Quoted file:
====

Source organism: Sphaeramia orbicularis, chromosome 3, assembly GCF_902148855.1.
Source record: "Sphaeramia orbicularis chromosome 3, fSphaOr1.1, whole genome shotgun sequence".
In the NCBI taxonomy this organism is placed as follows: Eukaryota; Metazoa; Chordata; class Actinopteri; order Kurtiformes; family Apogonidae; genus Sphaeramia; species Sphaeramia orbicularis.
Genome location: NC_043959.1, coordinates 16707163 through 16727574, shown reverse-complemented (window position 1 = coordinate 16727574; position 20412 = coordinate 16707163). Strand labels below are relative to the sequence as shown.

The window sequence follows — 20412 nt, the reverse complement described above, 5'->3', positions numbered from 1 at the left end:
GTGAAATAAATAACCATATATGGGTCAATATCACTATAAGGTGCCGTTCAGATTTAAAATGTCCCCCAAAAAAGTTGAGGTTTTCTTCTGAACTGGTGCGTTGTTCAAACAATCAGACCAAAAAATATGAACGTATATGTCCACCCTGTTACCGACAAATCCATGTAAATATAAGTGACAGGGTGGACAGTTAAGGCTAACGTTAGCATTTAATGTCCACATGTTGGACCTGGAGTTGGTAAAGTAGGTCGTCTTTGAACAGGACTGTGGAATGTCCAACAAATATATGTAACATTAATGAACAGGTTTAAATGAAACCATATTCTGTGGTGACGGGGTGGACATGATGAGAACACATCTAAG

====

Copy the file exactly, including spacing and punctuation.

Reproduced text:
Source organism: Sphaeramia orbicularis, chromosome 3, assembly GCF_902148855.1.
Source record: "Sphaeramia orbicularis chromosome 3, fSphaOr1.1, whole genome shotgun sequence".
In the NCBI taxonomy this organism is placed as follows: Eukaryota; Metazoa; Chordata; class Actinopteri; order Kurtiformes; family Apogonidae; genus Sphaeramia; species Sphaeramia orbicularis.
Genome location: NC_043959.1, coordinates 16707163 through 16727574, shown reverse-complemented (window position 1 = coordinate 16727574; position 20412 = coordinate 16707163). Strand labels below are relative to the sequence as shown.

The window sequence follows — 20412 nt, the reverse complement described above, 5'->3', positions numbered from 1 at the left end:
GTGAAATAAATAACCATATATGGGTCAATATCACTATAAGGTGCCGTTCAGATTTAAAATGTCCCCCAAAAAAGTTGAGGTTTTCTTCTGAACTGGTGCGTTGTTCAAACAATCAGACCAAAAAATATGAACGTATATGTCCACCCTGTTACCGACAAATCCATGTAAATATAAGTGACAGGGTGGACAGTTAAGGCTAACGTTAGCATTTAATGTCCACATGTTGGACCTGGAGTTGGTAAAGTAGGTCGTCTTTGAACAGGACTGTGGAATGTCCAACAAATATATGTAACATTAATGAACAGGTTTAAATGAAACCATATTCTGTGGTGACGGGGTGGACATGATGAGAACACATCTAAG